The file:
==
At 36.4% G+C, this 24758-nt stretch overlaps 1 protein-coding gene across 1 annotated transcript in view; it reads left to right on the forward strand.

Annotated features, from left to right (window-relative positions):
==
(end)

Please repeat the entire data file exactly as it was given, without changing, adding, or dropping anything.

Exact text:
At 36.4% G+C, this 24758-nt stretch overlaps 1 protein-coding gene across 1 annotated transcript in view; it reads left to right on the forward strand.

Annotated features, from left to right (window-relative positions):